The Allan Reuter Centre held its annual Christmas Bazaar on Saturday in Cambridge. It is the only standalone centre out of the four 50+ centres run by the City of Cambridge.
There were 23 vendors at the event and visitors had a chance to enjoy homemade soup, coffee, and shop for Christmas gifts.
The “Christmas Treasure” room, dedicated to selling lightly used Christmas items, gave shoppers the opportunity to fill a standard shopping bag for just a dollar.
“This is a fundraiser for the centre. It is an ideal place for seniors to get together to celebrate Christmas. Out of the four centres we are the only centre that hosts the Bazaar,” Rick Downton, greeter and Santa for the day, said.
Elaine Downton has been coordinating the event for the past 15 years.
“The bazaar has been going on for about 20 years and is run by volunteers,” she told Spoke.
Downton spoke about the gradual expansion of the bazaar.
“For the first couple of years we had no vendors. We only had a tea room and a bake sale. Now we have 23 vendors,” she said.
Jean Leppanen was attending her fourth Christmas bazaar event as a vendor, and was happy with the sales and the general setup.
“It’s a very senior oriented place. People are not closed in. There are nice open spaces at the centre and the environment is very friendly.”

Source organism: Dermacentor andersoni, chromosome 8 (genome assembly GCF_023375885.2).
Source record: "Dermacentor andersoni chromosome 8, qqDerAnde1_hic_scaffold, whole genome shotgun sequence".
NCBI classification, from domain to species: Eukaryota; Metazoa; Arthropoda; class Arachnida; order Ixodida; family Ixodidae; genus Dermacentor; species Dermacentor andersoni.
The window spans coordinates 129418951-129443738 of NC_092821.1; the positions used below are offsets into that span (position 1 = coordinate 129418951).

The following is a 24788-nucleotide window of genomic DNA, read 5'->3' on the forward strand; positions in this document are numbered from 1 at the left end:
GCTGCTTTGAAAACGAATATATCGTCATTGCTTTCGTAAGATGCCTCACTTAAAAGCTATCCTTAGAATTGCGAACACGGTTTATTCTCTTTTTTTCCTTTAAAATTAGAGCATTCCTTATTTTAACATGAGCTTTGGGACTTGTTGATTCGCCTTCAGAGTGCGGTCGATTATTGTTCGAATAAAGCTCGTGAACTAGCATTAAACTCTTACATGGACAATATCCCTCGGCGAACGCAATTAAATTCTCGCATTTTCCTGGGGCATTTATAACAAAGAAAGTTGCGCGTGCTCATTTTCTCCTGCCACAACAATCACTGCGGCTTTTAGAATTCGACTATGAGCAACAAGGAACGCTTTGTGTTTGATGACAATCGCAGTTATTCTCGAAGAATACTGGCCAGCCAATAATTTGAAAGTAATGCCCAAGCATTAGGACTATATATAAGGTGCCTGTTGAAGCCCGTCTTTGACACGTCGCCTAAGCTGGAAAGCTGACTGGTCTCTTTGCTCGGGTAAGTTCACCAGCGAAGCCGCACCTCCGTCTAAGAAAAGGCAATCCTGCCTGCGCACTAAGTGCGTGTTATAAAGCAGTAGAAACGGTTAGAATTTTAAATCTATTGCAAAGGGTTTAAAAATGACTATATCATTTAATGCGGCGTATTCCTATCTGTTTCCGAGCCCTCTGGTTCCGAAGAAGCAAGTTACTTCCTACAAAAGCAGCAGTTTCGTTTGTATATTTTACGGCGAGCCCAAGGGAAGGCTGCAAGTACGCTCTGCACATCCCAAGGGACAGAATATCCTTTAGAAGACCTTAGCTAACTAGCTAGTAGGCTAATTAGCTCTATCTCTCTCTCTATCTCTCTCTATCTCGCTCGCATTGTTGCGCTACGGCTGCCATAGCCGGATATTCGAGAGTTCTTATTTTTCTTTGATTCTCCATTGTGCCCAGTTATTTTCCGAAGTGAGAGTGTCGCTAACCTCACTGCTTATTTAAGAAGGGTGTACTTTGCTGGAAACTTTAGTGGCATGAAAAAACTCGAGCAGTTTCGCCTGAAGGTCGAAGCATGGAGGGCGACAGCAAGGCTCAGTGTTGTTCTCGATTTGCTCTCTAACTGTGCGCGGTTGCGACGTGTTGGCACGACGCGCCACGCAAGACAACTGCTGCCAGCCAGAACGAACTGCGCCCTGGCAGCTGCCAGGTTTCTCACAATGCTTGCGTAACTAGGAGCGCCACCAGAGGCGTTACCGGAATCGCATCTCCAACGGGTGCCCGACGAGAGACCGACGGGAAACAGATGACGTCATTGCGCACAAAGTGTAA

Visitor Donna Whittier was excited about the variety and selections on offer.
“This is my first time coming to the bazaar. I am amazed by the items on offer. Its not just hoodies and baby swatters,” Whittier said.
Linda Fleury and her husband John Fleury have been attending the event as vendors for the past 14 years. Linda was of the opinion that events like these presented opportunity for young enterprising people.
“This is an exercise in entrepreneurship, and more young people should become vendors. It’s wonderful to see people coming and looking at your work and praising it.”
Chris Kennedy was shopping at the event for the second time, and said this event was a good way to get to know the locals.
“You get to know people in the community and look at their products. It is also a way of supporting the people in the community and [helps] build relationships.”
Sandra Lemieux was attending as a vendor for the first time.
“It has been a very challenging and rewarding experience. It is one way to give back to the community and to support it. The atmosphere has a different feel to it than a large commercialized event,” Lemieux said.
Between 300 and 400 people visited the event this year.